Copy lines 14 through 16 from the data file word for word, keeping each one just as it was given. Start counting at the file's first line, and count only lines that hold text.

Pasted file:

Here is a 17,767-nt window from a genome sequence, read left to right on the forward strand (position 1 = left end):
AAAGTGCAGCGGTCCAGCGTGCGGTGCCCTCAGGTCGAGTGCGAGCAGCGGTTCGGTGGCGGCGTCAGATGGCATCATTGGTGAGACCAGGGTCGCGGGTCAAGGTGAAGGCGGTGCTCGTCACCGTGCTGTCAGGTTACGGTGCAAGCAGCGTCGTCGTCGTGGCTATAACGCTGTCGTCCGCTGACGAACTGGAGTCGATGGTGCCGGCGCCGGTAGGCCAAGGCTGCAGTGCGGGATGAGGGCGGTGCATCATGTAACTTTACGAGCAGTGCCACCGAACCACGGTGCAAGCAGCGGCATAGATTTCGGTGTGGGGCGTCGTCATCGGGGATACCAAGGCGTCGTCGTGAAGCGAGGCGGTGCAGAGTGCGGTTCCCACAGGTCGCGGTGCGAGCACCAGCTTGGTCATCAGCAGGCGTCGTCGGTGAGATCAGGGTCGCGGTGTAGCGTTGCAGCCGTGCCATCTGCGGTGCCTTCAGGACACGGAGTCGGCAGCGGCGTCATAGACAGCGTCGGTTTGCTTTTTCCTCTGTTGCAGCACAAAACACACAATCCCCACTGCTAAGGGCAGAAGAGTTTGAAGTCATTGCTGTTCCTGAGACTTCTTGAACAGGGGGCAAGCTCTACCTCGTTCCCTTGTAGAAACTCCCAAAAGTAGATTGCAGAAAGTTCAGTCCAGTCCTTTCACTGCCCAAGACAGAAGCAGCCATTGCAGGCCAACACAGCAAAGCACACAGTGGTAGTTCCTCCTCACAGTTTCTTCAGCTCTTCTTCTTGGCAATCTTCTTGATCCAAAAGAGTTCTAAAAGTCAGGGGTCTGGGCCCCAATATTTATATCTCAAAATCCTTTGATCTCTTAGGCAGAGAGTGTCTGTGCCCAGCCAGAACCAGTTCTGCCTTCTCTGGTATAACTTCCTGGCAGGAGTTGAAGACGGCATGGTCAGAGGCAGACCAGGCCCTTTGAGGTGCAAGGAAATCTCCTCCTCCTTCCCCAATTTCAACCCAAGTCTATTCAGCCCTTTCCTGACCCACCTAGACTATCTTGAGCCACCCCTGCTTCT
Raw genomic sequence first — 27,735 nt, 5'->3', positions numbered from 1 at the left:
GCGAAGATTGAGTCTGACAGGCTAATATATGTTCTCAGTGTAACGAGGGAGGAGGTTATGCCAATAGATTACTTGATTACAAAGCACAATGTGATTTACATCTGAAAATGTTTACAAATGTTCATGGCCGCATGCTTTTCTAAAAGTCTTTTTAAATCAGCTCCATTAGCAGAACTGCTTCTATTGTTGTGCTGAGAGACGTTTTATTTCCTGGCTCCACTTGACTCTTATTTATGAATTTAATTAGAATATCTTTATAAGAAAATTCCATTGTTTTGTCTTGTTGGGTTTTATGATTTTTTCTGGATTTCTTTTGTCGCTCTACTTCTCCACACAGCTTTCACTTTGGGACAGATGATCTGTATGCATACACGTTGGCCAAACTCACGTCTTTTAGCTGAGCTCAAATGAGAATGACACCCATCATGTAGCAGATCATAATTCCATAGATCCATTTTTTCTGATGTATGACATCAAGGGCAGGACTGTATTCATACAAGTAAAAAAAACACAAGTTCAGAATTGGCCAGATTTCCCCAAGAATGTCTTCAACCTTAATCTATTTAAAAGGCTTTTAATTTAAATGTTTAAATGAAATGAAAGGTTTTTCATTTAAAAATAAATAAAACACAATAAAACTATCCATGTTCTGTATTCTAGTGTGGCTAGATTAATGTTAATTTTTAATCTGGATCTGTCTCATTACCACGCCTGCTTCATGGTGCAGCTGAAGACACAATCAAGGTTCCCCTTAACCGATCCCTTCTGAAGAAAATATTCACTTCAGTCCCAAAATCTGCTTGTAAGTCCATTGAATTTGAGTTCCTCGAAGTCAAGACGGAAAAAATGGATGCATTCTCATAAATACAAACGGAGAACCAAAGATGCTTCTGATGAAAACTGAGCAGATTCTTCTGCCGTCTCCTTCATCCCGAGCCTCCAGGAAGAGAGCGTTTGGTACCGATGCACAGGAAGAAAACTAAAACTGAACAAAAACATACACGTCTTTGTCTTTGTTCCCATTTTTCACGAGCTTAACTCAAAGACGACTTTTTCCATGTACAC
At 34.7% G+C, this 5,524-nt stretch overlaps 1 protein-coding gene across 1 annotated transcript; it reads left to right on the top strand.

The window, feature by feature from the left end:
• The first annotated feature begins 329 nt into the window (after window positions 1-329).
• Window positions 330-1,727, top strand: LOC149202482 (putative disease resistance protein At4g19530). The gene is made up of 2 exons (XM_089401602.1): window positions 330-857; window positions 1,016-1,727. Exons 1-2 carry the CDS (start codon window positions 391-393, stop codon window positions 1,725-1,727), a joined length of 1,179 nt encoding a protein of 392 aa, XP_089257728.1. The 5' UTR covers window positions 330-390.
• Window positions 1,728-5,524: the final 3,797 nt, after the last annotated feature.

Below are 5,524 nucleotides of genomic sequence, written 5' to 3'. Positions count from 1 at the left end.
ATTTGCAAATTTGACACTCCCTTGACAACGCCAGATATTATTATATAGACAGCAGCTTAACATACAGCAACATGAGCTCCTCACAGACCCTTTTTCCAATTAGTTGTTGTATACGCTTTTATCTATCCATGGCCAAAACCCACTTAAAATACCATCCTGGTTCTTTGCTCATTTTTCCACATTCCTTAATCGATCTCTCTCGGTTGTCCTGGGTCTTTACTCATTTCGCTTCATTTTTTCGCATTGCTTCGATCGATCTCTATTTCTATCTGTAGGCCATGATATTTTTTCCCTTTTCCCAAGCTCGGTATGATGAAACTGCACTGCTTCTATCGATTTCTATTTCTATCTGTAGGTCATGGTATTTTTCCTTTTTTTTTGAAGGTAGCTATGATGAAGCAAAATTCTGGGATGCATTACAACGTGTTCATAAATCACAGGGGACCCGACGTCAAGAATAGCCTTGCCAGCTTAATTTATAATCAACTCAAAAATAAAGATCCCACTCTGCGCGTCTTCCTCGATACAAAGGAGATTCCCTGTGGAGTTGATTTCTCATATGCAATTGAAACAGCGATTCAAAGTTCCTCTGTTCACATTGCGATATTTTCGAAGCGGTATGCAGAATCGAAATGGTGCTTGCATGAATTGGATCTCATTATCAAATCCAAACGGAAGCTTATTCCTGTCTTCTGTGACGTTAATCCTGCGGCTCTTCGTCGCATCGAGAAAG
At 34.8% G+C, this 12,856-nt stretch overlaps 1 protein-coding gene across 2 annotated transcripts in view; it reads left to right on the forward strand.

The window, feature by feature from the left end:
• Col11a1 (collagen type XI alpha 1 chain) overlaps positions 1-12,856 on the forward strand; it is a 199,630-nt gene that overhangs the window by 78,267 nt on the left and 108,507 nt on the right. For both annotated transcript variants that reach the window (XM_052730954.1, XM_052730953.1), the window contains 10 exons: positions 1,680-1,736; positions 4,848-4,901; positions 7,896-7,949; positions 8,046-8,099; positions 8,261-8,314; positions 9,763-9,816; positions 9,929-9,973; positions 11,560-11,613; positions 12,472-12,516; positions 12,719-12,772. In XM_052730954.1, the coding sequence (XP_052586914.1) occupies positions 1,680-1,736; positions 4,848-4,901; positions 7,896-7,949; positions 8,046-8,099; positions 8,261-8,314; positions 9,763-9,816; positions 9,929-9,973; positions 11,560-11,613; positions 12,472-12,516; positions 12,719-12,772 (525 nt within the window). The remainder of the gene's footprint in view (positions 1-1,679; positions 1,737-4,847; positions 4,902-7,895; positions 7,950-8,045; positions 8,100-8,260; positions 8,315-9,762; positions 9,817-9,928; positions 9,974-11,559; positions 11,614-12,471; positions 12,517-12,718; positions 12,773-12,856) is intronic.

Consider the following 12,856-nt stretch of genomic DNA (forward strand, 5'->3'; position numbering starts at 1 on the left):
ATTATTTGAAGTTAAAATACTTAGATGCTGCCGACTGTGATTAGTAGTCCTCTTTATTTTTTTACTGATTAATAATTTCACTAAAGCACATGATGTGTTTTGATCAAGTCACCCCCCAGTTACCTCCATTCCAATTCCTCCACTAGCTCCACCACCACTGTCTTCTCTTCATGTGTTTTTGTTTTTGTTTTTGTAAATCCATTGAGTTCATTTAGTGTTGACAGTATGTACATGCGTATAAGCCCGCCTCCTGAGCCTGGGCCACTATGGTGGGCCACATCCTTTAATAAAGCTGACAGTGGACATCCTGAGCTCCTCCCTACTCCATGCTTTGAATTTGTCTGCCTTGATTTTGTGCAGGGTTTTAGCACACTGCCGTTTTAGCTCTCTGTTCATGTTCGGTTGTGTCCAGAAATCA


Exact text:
• Col11a1 (collagen type XI alpha 1 chain) overlaps positions 1-12,856 on the forward strand; it is a 199,630-nt gene that overhangs the window by 78,267 nt on the left and 108,507 nt on the right. For both annotated transcript variants that reach the window (XM_052730954.1, XM_052730953.1), the window contains 10 exons: positions 1,680-1,736; positions 4,848-4,901; positions 7,896-7,949; positions 8,046-8,099; positions 8,261-8,314; positions 9,763-9,816; positions 9,929-9,973; positions 11,560-11,613; positions 12,472-12,516; positions 12,719-12,772. In XM_052730954.1, the coding sequence (XP_052586914.1) occupies positions 1,680-1,736; positions 4,848-4,901; positions 7,896-7,949; positions 8,046-8,099; positions 8,261-8,314; positions 9,763-9,816; positions 9,929-9,973; positions 11,560-11,613; positions 12,472-12,516; positions 12,719-12,772 (525 nt within the window). The remainder of the gene's footprint in view (positions 1-1,679; positions 1,737-4,847; positions 4,902-7,895; positions 7,950-8,045; positions 8,100-8,260; positions 8,315-9,762; positions 9,817-9,928; positions 9,974-11,559; positions 11,614-12,471; positions 12,517-12,718; positions 12,773-12,856) is intronic.

Consider the following 12,856-nt stretch of genomic DNA (forward strand, 5'->3'; position numbering starts at 1 on the left):
ATTATTTGAAGTTAAAATACTTAGATGCTGCCGACTGTGATTAGTAGTCCTCTTTATTTTTTTACTGATTAATAATTTCACTAAAGCACATGATGTGTTTTGATCAAGTCACCCCCCAGTTACCTCCATTCCAATTCCTCCACTAGCTCCACCACCACTGTCTTCTCTTCATGTGTTTTTGTTTTTGTTTTTGTAAATCCATTGAGTTCATTTAGTGTTGACAGTATGTACATGCGTATAAGCCCGCCTCCTGAGCCTGGGCCACTATGGTGGGCCACATCCTTTAATAAAGCTGACAGTGGACATCCTGAGCTCCTCCCTACTCCATGCTTTGAATTTGTCTGCCTTGATTTTGTGCAGGGTTTTAGCACACTGCCGTTTTAGCTCTCTGTTCATGTTCGGTTGTGTCCAGAAATCA